How Uniqlo is going green with its jeans: “Drapers goes inside Uniqlo owner Fast Retailing’s Los Angeles denim-manufacturing hub, where it hopes to become top of the pack in the race to create sustainable jeans” (30 Jul).

NEWS & REPORTS   

Mary Creagh MP: We want to ‘fix’ fashion but the Government is not listening: “Chair of the Environmental Audit Committee Mary Creagh MP writes on the need to reform the fashion industry. The UK’s thriving fashion industry pumps billions into our economy, showcases our creativity, and puts the capital on the map with London Fashion Week. But the business model behind it is broken. Online retailers sell dresses for a fiver, less than the hourly minimum wage. In the UK we buy more clothes per person than anywhere else in Europe. Our appetite for fast fashion comes with a huge social and environmental price tag” (30 Jul).

  • EAC chair: “Government is not listening”: “Chair of the Environmental Audit Committee (EAC) Mary Creagh MP has hit out at the UK Government following the rejection of proposals in its report, saying: “the Government isn’t listening and appears increasingly out of step with the public mood”” (31 Jul – from Ecotextile News, requires subscription to read full article).

Fashion ‘needs to rapidly develop’ beyond animal leather says Helsinki Fashion Week founder: “Fashion designers and brands need to start swapping animal leather for sustainable alternatives, or risk alienating themselves from consumers, says Evelyn Mora, founder of Helsinki Fashion Week. Mora believes the fashion industry can expect a major upheaval, as customers start to demand more eco-friendly products” (30 Jul).

Climate concerns fuel demand for sustainable fashion: “India’s apparel market will be worth $59.3 billion in 2022, making it the sixth largest in the world. Though growing, sustainable or slow fashion is still a small contributor to India’s apparel market” (30 Jul).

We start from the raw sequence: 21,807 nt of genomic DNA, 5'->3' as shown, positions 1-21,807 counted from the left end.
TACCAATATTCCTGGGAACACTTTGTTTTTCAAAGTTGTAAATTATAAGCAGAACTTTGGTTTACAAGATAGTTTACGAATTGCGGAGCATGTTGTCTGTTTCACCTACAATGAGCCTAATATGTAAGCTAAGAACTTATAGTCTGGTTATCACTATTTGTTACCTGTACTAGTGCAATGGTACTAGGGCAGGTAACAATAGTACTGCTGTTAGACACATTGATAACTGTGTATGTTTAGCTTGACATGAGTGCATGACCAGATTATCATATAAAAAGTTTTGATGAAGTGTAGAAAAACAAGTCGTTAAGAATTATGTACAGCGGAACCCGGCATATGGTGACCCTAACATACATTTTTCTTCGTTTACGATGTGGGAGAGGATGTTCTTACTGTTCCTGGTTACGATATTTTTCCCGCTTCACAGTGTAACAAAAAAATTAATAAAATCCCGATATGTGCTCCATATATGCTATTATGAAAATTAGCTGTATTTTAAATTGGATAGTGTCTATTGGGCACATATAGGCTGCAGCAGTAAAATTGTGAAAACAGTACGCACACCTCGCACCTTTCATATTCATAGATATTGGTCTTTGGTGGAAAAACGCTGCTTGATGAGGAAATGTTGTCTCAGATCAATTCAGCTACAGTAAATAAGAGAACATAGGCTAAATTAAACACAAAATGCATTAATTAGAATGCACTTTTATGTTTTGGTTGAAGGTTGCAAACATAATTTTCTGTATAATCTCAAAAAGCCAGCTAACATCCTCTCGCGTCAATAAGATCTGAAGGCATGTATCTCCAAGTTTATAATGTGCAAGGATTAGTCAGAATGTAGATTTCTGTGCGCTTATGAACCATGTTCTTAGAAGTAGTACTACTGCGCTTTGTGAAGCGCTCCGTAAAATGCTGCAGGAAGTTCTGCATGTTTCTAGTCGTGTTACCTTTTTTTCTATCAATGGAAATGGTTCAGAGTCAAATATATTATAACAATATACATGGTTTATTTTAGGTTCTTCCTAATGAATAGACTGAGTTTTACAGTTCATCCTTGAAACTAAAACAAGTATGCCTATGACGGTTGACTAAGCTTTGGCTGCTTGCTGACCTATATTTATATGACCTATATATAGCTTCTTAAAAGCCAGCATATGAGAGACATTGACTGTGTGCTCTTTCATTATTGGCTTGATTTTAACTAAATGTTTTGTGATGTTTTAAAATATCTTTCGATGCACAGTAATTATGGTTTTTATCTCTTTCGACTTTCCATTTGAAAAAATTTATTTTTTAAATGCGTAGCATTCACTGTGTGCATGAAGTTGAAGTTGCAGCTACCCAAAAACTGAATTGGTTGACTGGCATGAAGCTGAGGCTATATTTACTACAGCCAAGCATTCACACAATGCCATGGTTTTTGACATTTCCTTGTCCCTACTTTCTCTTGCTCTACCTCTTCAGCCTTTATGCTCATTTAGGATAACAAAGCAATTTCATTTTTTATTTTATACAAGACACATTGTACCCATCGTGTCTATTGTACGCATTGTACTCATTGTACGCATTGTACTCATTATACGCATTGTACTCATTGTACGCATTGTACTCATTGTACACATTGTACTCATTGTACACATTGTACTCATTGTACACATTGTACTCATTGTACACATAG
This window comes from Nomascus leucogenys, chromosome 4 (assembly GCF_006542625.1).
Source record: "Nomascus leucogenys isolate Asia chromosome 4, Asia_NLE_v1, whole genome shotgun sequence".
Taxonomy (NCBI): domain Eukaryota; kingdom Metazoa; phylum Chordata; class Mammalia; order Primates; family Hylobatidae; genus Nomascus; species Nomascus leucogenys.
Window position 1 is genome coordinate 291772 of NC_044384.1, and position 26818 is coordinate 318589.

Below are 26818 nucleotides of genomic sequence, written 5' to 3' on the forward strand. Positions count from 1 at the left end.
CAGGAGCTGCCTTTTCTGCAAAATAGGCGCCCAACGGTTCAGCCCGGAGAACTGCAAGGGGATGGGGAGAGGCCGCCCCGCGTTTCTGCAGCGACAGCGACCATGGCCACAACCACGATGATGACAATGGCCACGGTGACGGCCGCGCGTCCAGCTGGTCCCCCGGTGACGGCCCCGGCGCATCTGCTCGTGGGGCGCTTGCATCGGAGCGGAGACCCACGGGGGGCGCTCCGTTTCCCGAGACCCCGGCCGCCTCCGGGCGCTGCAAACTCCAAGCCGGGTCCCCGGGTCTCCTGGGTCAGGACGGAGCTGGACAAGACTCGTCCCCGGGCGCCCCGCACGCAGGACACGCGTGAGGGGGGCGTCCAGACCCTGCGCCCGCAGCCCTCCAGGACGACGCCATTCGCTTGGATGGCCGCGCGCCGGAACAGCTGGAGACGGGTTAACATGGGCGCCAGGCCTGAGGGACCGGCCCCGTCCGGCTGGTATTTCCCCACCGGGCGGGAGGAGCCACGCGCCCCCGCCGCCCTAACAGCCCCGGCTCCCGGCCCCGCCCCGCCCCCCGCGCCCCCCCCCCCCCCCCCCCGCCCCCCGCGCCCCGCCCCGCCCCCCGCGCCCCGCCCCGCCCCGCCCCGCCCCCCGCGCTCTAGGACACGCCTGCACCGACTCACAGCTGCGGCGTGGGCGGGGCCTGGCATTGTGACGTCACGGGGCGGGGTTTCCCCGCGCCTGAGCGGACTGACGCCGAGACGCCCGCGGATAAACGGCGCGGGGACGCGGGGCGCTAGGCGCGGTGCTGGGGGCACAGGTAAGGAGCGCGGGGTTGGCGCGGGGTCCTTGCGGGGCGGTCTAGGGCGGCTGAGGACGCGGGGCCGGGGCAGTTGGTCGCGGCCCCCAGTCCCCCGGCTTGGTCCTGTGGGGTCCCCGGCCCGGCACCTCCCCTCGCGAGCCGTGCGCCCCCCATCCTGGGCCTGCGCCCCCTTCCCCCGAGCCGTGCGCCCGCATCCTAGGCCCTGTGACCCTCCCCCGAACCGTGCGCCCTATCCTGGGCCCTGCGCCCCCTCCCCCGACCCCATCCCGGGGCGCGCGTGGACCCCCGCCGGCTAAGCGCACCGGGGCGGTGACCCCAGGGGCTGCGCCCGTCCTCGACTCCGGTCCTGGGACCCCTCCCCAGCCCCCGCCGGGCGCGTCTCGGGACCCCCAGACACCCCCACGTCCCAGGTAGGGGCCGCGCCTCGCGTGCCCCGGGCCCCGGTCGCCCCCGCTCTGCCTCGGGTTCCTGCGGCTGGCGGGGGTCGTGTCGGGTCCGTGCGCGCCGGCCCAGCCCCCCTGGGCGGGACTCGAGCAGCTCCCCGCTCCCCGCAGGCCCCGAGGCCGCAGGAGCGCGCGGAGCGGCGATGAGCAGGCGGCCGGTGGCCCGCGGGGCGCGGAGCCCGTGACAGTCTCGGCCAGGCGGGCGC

Turkey’s Zero Waste campaign extended to food, textiles: “Turkey's ambitious zero waste project, which aims to drive recycling efforts for every kind of waste, is being extended to food waste and unused, old textile products” (30 Jul).

Is locally made better? “When something is bought locally, it seems like it would be better for the environment, since we are more likely to be able to find out if the brand is harming, for example, our local water supply. But it is easy to forget that an item of clothing has many stages of production. From the origins of the raw materials, to the transformation of that raw material into the fabric we see as the basis of our clothes. It’s not as simple as sewing the fabric into a funky new pair of pants! There are many factors we need to consider” (29 Jul).

Meet the future of Bangladesh’s sustainable design talent: “Bangladeshi fashion is so often framed negatively, but these four up and coming designers are championing craft, education and sustainability in fashion” (29 Jul)

To ‘future-proof’ business, fashion must pivot toward sustainability: “The mounting pressure for the fashion industry to adopt sustainable methods for sourcing and manufacturing was evident at Project New York last week, where trend forecasters, consultants and retailers hashed out what’s next for sustainable fashion” (29 Jul).

Positive Luxury announces awards celebrating sustainability and innovation: “Eco-friendly luxury brands are being invited to enter the competition, introduced by the Positive Luxury to recognise the companies and individuals who are working towards driving positive change in businesses and the world” (29 Jul).

Textile waste has increased 811% since 1960: “Jackie King, the executive director of Secondary Materials and Recycled Textiles (SMART), said she's seen the issue of clothing headed to the landfill worsen in the last 10 years she's been in this business” (23 Jul).

THE SUPPLY CHAIN

Cambodia

Two garment workers dead, 31 injured in crash: “Two garment workers [from You Li International] died and another 31 were injured in a traffic accident in Svay Rieng province’s Svay Teab district yesterday” (31 Jul).

China